Casaco sounds very similar to cassock. The robe worn by clergy in Roman, Anglican and Orthodox Churches. It's clear the word stems from an older root and evolved over time into its various meanings.
"The word "cassock" comes from Middle French casaque, meaning a long coat. In turn, the old French word may come ultimately from Turkish "quzzak" (nomad, adventurer – the source of the word "Cossack"), an allusion to their typical riding coat, or from Persian کژاغند "kazhāgand" (padded garment) – کژ "kazh" (raw silk) + آغند "āgand" (stuffed). The name was originally specially applied to the dress worn by soldiers and horsemen, and later to the long garment worn in civil life by both men and women. As an ecclesiastical term the word "cassock" came into use somewhat late (as a translation of the old names of subtanea, vestis talaris, toga talaris, or tunica talaris), being mentioned in canon 74 of 1604; and it is in this sense alone that it now survives."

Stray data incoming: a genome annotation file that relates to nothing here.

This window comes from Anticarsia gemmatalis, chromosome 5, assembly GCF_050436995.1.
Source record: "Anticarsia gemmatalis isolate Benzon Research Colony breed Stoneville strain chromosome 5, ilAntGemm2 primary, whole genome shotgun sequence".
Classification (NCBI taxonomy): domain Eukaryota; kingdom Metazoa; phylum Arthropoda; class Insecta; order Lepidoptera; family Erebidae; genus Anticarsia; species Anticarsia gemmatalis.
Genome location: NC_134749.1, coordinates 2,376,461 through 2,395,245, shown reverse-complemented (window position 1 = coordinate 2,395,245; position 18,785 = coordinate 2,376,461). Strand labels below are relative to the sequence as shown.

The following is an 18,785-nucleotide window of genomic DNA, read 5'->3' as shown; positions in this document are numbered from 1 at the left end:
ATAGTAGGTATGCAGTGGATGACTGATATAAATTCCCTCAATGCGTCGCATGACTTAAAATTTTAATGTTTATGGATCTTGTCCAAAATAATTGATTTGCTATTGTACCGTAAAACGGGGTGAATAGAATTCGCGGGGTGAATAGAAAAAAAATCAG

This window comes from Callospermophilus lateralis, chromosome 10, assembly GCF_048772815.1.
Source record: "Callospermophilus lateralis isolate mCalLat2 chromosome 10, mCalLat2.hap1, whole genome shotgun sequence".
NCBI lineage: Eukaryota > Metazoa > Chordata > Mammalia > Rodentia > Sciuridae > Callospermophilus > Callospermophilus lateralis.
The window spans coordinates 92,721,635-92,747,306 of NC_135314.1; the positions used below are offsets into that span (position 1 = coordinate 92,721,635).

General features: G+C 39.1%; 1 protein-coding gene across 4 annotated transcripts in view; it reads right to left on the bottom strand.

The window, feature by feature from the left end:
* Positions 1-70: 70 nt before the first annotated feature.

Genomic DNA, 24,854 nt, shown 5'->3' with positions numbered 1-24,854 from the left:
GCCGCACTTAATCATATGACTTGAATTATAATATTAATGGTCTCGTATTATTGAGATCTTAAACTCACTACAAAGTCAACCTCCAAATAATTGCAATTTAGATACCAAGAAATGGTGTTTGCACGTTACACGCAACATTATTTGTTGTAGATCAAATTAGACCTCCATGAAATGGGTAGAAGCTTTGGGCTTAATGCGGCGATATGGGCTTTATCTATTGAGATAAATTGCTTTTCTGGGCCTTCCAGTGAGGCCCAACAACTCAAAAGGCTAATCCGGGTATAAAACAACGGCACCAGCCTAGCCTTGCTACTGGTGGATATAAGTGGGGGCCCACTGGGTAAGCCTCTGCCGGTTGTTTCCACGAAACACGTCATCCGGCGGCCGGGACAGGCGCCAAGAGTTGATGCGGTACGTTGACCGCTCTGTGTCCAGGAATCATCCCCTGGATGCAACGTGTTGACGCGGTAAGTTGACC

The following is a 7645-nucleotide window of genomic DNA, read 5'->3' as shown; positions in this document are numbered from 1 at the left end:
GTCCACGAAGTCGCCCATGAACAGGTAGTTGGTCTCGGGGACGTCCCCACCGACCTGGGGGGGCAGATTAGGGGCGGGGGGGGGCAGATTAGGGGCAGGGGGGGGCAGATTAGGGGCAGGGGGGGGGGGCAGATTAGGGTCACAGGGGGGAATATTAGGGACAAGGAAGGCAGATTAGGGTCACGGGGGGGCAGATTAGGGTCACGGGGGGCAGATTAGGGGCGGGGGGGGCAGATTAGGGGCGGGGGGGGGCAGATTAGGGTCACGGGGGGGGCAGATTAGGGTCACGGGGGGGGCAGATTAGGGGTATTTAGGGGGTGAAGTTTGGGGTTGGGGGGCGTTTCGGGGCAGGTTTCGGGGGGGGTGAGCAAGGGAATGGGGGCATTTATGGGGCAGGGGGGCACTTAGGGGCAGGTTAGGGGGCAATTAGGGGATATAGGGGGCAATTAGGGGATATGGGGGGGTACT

Interesting. There is a Czech word "kazajka", which theoretically can be used as synonymous to jacket but that usage is very archaic. Nowadays it is only used in the phrase "svěrací kazajka", which means straitjacket. But given the root of the word, it probably has the same origin as the Portuguese casaco.
Deixar is the same as Dejar in Spanish. It's one of those weird verbs that changes depending on context. "To leave a thing" is the best way to describe it. You can leave someone to their own devices, leave something in the trash, or even leave an object behind. It's NOT "leave" as in "leaving a place", that's Ir.